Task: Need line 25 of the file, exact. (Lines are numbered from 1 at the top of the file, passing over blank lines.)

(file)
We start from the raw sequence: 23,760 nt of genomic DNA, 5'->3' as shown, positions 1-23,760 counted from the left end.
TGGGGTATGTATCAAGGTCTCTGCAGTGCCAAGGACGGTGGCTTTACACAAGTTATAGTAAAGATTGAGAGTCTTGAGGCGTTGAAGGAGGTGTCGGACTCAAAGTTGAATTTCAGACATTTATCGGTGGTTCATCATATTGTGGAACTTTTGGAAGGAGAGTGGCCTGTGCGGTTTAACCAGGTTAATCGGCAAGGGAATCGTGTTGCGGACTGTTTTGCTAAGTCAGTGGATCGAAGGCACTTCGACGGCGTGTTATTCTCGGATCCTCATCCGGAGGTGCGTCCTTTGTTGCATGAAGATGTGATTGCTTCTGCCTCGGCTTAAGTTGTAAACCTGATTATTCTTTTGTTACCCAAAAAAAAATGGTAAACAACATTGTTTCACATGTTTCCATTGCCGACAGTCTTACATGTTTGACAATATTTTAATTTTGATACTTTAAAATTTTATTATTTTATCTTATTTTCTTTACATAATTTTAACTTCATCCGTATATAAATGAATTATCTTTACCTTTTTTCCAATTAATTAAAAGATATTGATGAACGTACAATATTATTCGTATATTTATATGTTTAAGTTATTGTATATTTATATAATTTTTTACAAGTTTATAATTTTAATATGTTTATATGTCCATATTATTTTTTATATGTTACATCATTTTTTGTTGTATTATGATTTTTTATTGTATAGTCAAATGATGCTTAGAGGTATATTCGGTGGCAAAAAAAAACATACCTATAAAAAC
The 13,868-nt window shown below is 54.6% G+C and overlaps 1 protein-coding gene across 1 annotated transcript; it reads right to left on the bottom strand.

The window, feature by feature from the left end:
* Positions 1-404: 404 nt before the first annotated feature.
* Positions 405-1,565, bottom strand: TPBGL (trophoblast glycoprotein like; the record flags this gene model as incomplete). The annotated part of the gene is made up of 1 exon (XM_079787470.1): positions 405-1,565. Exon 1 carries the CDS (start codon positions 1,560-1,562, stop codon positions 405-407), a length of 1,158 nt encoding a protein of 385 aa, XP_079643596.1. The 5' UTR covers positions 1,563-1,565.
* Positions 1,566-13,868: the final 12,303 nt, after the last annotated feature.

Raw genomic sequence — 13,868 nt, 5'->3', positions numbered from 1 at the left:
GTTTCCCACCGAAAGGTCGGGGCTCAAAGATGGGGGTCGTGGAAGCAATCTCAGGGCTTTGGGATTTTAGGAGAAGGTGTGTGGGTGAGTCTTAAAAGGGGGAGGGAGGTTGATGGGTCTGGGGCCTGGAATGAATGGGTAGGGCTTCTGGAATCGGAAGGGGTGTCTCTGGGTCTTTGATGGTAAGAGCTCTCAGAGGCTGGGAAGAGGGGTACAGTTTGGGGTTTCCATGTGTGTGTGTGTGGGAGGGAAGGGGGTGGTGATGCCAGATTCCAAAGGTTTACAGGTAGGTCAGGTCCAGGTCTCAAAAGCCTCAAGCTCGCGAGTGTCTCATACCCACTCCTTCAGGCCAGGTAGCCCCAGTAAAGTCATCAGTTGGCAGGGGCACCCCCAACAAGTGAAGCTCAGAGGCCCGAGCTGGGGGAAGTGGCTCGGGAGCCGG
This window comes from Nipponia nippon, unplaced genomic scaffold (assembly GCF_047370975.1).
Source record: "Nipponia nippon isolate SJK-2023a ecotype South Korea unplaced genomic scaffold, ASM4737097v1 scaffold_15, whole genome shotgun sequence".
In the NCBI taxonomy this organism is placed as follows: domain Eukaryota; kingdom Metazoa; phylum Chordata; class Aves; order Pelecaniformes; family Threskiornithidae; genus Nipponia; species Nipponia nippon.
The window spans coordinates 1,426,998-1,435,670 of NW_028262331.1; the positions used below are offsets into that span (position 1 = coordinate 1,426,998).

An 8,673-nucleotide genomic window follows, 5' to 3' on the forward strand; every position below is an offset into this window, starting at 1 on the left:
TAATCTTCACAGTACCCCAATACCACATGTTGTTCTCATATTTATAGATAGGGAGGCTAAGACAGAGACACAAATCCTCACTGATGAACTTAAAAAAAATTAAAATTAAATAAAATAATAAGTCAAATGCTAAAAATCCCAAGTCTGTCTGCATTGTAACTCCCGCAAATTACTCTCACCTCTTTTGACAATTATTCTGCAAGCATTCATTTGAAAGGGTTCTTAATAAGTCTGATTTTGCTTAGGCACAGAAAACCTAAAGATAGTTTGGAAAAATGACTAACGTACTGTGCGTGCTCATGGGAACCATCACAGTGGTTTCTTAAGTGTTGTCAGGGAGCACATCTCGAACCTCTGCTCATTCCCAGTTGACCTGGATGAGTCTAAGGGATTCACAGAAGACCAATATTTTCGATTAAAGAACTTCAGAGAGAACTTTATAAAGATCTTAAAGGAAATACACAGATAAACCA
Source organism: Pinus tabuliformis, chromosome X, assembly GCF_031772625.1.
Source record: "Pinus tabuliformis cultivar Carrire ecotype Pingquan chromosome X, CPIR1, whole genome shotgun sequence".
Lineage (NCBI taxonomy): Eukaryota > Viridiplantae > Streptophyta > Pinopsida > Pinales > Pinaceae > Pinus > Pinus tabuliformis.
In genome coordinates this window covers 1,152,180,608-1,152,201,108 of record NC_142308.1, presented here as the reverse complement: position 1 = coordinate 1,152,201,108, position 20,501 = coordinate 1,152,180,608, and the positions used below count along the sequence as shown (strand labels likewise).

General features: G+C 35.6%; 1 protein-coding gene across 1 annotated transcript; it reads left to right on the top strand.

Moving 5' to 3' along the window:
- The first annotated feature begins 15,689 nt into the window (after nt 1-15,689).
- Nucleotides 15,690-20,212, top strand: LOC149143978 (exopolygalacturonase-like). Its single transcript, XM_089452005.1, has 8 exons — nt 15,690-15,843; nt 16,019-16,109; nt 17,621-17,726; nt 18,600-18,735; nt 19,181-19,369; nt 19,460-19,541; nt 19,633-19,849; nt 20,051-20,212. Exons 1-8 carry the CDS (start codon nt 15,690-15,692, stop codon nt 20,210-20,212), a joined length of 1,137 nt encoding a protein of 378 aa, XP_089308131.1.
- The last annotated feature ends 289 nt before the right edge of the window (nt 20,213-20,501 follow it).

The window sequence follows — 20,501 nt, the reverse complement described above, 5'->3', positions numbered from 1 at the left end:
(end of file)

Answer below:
The window sequence follows — 20,501 nt, the reverse complement described above, 5'->3', positions numbered from 1 at the left end: